Hornsey (St. Mary)
HORNSEY (St. Mary), a parish, in the union of Edmonton, Finsbury division of the hundred of Ossulstone, county of Middlesex, 6 miles (N. by W.) from London; containing 5937 inhabitants. The manor of Hornsey, anciently called Haringay, has from a remote period belonged to the see of London. The parish comprises 2362 acres; comprehending, besides its own village, the hamlets of Muswell Hill, Crouch-End, and part of Highgate. The village is agreeably situated in a vale, through which the New River passes, and is enriched by hills commanding varied and beautiful views of London and the adjoining country; it contains many detached villas with gardens and pleasure-grounds, and is one of the most agreeable places of residence, or occasional resort, in the vicinity of the metropolis. Lands held under the lord of the manor descend according to the custom of gavelkind, in common to all the sons or daughters of a customary tenant. The living is a rectory, valued in the king's books at £22; net income, £493; patron, the Bishop of London. The church, consisting of a nave, aisles, and western tower, was rebuilt of brick coloured to imitate stone, in the early English style, in 1833, with the exception of the lower part of the tower: the former edifice is said to have been built about the year 1500. An additional church was some years ago erected at Highgate (which see): there is a small neat chapel at Crouch-End; and a district church has lately been built at Muswell-Hill, which is dedicated to St. James, and is in the gift of the Bishop. At Crouch-End is also a place of worship for Baptists. Several bequests have been made for charitable purposes. At Muswell-Hill was a chapel dedicated to Our Lady of Muswell, much resorted to by pilgrims before the Reformation, on account of a mineral spring called Mousewell, or Muswell, famed for the supposed miraculous cure of a king of Scotland, and still in repute for its medicinal properties. The chapel was an appendage to the priory of Clerkenwell; and the manor of Muswell, though locally in the parish of Hornsey, is subordinate to that of Clerkenwell.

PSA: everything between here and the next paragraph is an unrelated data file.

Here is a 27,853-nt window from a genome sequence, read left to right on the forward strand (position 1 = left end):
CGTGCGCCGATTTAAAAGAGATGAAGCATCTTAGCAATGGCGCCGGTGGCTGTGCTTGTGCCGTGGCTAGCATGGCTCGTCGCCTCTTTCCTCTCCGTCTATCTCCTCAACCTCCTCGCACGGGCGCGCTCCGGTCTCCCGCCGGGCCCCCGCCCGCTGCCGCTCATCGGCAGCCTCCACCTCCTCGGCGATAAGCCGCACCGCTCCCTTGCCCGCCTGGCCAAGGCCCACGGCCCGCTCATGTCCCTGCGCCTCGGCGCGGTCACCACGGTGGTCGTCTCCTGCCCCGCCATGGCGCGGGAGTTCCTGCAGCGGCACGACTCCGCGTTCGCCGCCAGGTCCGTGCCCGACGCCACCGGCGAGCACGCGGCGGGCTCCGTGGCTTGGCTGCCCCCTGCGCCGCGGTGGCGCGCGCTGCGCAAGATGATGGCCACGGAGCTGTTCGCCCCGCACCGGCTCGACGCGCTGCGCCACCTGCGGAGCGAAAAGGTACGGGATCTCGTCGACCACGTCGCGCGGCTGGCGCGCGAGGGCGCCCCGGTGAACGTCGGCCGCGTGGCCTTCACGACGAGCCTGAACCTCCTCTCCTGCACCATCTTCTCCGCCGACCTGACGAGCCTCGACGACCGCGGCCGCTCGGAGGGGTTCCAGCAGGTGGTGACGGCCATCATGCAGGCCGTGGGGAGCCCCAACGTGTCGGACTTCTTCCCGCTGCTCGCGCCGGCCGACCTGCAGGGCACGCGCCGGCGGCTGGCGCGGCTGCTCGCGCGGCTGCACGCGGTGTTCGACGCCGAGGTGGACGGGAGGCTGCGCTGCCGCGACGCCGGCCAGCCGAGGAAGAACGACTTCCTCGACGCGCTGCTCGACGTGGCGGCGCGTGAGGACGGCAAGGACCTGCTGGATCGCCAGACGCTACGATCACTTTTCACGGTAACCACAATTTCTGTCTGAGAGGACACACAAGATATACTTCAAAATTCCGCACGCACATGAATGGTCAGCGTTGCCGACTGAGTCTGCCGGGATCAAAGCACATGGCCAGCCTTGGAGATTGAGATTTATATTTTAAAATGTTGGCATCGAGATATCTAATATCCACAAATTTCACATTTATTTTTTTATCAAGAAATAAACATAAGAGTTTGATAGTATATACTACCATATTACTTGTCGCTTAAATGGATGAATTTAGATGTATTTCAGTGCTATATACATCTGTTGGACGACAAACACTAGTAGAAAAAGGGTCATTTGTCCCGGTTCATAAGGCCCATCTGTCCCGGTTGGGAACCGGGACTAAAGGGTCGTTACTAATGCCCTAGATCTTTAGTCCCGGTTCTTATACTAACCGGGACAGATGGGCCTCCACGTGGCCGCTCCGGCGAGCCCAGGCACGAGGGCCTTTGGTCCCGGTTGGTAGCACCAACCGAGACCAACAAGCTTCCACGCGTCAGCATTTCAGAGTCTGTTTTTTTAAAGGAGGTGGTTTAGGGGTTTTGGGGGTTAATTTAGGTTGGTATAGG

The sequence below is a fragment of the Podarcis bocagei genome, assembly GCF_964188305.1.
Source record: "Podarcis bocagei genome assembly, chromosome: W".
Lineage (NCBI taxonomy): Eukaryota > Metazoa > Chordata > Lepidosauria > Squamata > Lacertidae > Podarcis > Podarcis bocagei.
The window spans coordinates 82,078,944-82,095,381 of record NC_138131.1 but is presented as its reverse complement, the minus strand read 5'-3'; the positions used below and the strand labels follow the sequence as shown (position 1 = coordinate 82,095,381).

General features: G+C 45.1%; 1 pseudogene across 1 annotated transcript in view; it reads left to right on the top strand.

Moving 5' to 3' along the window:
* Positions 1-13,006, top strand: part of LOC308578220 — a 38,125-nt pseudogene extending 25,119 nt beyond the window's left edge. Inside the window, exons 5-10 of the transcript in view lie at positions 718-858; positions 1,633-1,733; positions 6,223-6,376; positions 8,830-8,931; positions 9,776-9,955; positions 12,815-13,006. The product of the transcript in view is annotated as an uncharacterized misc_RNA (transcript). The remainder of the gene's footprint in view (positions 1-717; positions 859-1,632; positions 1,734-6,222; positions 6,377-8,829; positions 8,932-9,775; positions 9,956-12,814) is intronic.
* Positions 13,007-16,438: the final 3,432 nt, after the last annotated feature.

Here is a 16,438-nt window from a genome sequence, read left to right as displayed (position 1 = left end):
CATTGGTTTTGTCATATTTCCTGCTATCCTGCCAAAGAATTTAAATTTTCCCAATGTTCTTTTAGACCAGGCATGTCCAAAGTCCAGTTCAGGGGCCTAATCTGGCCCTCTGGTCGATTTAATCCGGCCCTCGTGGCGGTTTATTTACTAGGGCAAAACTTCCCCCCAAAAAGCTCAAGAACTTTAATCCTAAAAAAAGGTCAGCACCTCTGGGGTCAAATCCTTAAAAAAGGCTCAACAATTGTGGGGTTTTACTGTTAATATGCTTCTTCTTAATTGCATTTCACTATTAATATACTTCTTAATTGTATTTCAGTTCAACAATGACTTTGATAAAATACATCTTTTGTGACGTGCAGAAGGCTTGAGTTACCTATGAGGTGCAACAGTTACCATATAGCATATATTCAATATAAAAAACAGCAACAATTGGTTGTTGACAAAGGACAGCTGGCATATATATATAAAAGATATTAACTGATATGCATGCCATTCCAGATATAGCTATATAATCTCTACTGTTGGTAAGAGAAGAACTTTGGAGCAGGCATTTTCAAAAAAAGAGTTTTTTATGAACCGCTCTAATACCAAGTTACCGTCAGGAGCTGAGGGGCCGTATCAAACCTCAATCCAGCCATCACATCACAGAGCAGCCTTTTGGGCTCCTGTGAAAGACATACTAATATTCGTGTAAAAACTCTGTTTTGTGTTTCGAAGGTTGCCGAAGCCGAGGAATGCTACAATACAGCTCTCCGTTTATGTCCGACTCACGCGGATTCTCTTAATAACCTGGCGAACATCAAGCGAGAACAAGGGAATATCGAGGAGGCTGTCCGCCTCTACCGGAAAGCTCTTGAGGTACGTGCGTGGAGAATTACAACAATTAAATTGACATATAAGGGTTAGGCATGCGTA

Transcribed from A Topographical Dictionary of England, by Samuel Lewis, seventh edition, published 1858.